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The COVID-19 vaccine is in Idaho. Here's what you need to know

COVID-19 vaccine tray
Posted at 3:54 PM, Jan 29, 2021
and last updated 2021-02-17 15:39:36-05

IDAHO — The Idaho Department of Health and Welfare (IDHW) has released a website with information on the COVID-19 vaccine. The website says all dates are subject to change and vaccine providers are limited at this time.

Key dates and deadlines (subject to change)

  • December-Present: Healthcare personnel, home care providers, emergency medical services, long-term care facility residents and staff, dentists, pharmacists, public health and emergency management response workers
  • January 12-January 31: First responders, Pre-K through 12th-grade teachers and staff, childcare staff and Correctional and detention facility staff
  • February 1: Idahoans 65 years and older
  • Late February to Early March (Final date TBD): Homeless shelter residents, food and agriculture workers, Idaho National Guard, manufacturing, public transit and U.S. Postal Service workers
  • Early April: Food and agriculture workers, USDA processing plant inspectors, grocery and convenience store workers, food pantry employees, Idaho National Guard if not included earlier, manufacturing, public transit and U.S. Postal Service workers
  • Late April: Other essential workers
  • May: General public

Point of Contact Numbers for COVID-19 Vaccine Questions

What to expect at your vaccine appointment:

  • You will receive a vaccination card that says which COVID-19 vaccine you were given as well as the date and location it was administered.
  • You should also receive a fact sheet with additional information about the COVID-19 vaccine you are getting. There are fact sheets for each COVID-19 vaccine with information about the risks and benefits of that particular vaccine.
  • Allow time to stay at the vaccination site for 15-30 minutes after getting vaccinated to make sure you don’t have a reaction that needs medical attention.

What to expect after you get vaccinated:

  • COVID-19 vaccines may cause mild to moderate reactions, including pain or swelling at the injection site, muscle pain, headaches, and mild to moderate fevers. These are normal signs the body is producing an immune response. You may report adverse events following vaccination at https://vaers.hhs.gov/.
  • It takes time to build protection and immunity after getting a vaccine. A person is considered immune two weeks after receiving the second dose of COVID-19 vaccine.
  • If the vaccine you’re getting requires two doses, you should get both doses unless a healthcare provider or doctor tells you not to.
  • If you have not received 2 doses of the COVID-19 vaccine and you have symptoms of COVID-19, you should get tested.
  • While scientists learn more about the protection that COVID-19 vaccines provide under real-life conditions, it is up to everyone, including vaccinated people, to continue to do all the other measures to help stop this pandemic: wear a mask, stay 6 feet apart from people who don’t live in your home, wash your hands often, and stay home when you’re sick.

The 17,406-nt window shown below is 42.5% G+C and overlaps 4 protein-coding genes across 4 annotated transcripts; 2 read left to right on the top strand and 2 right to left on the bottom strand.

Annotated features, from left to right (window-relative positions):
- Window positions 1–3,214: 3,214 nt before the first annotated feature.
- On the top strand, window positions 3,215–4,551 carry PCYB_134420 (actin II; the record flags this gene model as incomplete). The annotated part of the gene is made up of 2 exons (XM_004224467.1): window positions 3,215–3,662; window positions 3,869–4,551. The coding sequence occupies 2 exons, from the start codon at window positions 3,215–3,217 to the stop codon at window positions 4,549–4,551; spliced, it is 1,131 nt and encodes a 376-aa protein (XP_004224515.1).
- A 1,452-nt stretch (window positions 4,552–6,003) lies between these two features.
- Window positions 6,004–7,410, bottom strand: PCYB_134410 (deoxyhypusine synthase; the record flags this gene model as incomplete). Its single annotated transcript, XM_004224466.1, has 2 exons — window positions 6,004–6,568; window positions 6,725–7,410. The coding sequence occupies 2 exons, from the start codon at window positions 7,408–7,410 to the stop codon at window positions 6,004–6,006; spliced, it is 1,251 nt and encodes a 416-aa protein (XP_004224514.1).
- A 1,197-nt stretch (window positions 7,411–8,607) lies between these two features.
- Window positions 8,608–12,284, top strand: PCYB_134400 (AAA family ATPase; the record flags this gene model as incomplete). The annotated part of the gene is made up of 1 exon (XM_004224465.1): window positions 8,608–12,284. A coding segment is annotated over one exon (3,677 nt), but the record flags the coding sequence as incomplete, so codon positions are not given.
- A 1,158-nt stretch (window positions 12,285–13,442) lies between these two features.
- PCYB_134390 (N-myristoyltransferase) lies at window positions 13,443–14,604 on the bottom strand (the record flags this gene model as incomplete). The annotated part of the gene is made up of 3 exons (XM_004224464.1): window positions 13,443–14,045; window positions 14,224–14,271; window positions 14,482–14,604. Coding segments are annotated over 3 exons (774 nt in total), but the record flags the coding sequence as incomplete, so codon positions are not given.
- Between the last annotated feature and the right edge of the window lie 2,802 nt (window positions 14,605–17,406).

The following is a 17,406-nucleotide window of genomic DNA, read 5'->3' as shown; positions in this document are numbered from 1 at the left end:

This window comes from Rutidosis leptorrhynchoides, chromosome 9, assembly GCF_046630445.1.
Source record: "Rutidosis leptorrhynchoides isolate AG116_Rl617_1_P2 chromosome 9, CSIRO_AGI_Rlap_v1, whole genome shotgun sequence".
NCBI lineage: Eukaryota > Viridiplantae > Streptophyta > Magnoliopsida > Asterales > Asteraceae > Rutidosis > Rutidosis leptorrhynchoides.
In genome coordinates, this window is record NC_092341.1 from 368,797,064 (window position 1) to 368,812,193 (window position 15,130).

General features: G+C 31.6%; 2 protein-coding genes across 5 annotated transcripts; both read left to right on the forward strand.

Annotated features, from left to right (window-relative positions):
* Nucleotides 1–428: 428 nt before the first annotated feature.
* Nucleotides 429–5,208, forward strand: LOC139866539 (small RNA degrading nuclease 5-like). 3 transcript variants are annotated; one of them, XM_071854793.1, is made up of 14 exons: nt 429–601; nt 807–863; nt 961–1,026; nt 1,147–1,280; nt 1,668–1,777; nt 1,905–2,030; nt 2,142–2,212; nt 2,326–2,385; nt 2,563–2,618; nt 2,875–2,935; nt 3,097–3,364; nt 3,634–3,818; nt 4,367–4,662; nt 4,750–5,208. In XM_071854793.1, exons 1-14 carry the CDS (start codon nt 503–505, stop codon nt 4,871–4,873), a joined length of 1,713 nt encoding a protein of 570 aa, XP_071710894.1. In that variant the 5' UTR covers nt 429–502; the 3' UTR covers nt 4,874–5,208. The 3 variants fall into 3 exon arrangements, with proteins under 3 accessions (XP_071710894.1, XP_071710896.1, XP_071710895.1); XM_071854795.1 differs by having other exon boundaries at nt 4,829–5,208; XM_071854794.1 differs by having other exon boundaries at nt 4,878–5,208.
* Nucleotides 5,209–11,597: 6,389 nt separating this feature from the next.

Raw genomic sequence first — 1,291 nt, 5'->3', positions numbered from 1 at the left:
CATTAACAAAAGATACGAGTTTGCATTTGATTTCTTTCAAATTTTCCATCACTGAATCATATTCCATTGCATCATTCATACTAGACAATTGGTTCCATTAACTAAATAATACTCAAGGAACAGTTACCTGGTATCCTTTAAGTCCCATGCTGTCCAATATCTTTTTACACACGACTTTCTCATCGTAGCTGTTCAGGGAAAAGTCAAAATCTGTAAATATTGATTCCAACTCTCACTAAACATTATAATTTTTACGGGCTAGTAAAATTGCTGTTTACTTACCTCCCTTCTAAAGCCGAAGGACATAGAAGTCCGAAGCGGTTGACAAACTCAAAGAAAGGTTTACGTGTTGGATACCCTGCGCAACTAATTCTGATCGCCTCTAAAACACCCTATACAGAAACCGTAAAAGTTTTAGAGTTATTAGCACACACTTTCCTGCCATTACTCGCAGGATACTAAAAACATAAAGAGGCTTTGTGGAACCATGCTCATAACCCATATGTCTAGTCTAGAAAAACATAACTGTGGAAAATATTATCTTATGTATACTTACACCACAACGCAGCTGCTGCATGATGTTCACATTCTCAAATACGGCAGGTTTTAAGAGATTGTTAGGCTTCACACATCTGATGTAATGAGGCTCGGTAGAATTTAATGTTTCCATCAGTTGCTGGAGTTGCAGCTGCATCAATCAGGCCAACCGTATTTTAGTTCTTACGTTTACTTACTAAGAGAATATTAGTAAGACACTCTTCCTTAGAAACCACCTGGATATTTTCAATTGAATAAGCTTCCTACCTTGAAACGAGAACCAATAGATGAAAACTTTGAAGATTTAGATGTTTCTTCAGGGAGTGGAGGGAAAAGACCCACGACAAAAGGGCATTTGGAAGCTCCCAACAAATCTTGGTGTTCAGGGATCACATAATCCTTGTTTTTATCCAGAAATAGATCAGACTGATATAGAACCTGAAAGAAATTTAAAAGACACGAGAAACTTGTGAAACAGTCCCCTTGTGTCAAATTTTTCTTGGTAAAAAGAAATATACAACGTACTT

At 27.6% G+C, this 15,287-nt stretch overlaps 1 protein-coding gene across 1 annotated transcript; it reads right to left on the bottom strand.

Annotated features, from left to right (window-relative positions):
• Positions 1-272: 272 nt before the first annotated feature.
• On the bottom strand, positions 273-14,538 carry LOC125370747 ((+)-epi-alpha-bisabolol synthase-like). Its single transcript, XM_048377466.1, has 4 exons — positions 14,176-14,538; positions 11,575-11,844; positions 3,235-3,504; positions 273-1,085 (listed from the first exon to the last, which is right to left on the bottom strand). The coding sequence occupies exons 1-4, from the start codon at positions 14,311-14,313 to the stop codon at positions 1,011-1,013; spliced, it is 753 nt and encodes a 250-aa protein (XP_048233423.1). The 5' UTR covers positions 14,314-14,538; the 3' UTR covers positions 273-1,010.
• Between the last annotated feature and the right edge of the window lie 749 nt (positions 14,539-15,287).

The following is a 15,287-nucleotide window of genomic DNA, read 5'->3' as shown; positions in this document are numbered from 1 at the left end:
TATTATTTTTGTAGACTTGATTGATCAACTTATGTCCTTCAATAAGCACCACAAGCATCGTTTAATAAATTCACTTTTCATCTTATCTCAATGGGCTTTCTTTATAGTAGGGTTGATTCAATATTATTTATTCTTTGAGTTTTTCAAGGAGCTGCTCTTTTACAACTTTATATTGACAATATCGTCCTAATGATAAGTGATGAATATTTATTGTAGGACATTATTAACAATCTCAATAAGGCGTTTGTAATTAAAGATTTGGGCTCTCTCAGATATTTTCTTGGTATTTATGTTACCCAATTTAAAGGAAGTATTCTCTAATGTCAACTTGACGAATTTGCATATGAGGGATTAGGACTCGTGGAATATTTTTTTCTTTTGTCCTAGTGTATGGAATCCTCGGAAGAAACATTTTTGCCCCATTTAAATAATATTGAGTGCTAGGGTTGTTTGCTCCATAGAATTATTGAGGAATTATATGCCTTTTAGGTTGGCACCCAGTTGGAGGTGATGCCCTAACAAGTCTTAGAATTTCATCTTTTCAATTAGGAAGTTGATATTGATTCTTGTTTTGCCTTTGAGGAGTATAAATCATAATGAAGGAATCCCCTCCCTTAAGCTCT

Idaho News 6 is getting lots of questions about the vaccine and we are working on getting you answers.

Should I still wear a mask?

Yes, people should still wear a mask. There is not enough information available yet to determine when the Centers for Disease Control will stop recommending the public wear masks.

How long will the vaccine protect me?

It could take several months until researchers know how long people who received the vaccine are protected.

Can a vaccinated person pass the virus on to other people?

Yes. As with the flu shot, sometimes happens to people, though at much lower rates than an unvaccinated person.

If my first vaccine is from Pfizer, does my second vaccine need to be from Pfizer too? Or can it be from Moderna?

If you receive one dose of the Pfizer-BioNTech COVID-19 vaccine, you should receive a second dose of this same vaccine 21 days later to complete the vaccination series, says the FDA.

What are the side effects of the COVID-19 vaccine?

According to the CDC, below are the common side effects due to the coronavirus vaccine:

On the arm where you got the shot:

  • pain
  • swelling

Throughout the rest of your body:

  • fever
  • chills
  • tiredness
  • headache

If someone already had COVID-19, do they need the vaccine?

According to the CDC, currently, there isn't enough information available to say for how long after infection or if someone is protected from getting COVID-19 again. Early evidence shows natural immunity may not last very long.

Do we need the vaccine if we are social distancing and wearing masks?

The CDC says stopping a pandemic requires using all the tools available.

“Vaccines work with your immune system so your body will be ready to fight the virus if you are exposed,” the CDC says on its website. “Other steps, like covering your mouth and nose with a mask and staying at least 6 feet away from others, help reduce your chance of being exposed to the virus or spreading it to others.”